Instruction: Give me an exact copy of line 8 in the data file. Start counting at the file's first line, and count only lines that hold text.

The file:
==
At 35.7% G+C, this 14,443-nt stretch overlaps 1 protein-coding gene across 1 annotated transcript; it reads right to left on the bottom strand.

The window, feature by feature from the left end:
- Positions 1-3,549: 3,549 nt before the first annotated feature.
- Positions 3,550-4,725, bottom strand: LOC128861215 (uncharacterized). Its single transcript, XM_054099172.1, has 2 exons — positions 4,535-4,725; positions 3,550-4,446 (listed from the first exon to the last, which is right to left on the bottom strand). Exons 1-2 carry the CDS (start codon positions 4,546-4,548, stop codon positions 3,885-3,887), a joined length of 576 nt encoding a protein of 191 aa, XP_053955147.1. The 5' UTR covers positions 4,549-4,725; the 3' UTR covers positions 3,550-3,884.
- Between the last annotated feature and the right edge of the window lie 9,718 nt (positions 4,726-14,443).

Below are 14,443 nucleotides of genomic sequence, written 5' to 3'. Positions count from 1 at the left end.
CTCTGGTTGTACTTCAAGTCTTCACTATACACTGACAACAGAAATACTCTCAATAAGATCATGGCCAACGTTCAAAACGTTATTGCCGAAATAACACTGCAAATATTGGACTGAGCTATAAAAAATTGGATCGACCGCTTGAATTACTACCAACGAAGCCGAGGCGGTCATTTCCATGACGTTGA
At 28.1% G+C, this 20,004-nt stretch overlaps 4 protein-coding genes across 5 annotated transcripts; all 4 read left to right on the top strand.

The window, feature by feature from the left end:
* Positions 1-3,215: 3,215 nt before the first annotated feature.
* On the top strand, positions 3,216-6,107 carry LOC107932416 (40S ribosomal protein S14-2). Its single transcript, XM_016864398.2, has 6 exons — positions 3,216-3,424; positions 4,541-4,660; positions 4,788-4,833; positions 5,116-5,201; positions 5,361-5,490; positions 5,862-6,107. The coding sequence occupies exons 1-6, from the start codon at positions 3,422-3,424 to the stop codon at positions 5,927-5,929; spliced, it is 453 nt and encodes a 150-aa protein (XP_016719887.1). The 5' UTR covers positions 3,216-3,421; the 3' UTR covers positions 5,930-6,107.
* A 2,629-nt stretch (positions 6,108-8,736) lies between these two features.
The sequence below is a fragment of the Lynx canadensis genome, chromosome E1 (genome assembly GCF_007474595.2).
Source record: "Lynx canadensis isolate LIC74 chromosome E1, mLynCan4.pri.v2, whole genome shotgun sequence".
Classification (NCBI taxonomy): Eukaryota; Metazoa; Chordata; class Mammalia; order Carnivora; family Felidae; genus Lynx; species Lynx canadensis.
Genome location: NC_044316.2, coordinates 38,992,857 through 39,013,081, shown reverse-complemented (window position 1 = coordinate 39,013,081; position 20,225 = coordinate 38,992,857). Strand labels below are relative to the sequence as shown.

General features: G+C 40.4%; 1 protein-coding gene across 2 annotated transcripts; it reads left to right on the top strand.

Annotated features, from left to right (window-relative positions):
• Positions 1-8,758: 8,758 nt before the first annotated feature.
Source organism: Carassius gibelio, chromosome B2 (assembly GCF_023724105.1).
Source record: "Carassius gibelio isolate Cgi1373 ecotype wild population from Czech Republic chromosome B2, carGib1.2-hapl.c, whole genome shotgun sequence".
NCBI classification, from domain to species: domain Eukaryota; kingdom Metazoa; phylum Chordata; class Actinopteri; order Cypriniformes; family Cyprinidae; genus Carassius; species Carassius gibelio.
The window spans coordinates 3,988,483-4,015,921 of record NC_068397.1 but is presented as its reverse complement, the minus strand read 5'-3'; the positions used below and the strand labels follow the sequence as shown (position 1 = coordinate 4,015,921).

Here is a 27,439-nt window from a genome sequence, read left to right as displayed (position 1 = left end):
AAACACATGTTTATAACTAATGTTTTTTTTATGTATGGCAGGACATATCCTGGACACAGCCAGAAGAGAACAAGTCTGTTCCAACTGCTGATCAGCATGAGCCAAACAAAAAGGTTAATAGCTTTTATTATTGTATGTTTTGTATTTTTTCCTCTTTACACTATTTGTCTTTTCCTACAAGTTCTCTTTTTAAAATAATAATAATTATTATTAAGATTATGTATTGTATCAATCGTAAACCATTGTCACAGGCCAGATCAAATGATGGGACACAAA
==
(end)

At 28.1% G+C, this 20,004-nt stretch overlaps 4 protein-coding genes across 5 annotated transcripts; all 4 read left to right on the top strand.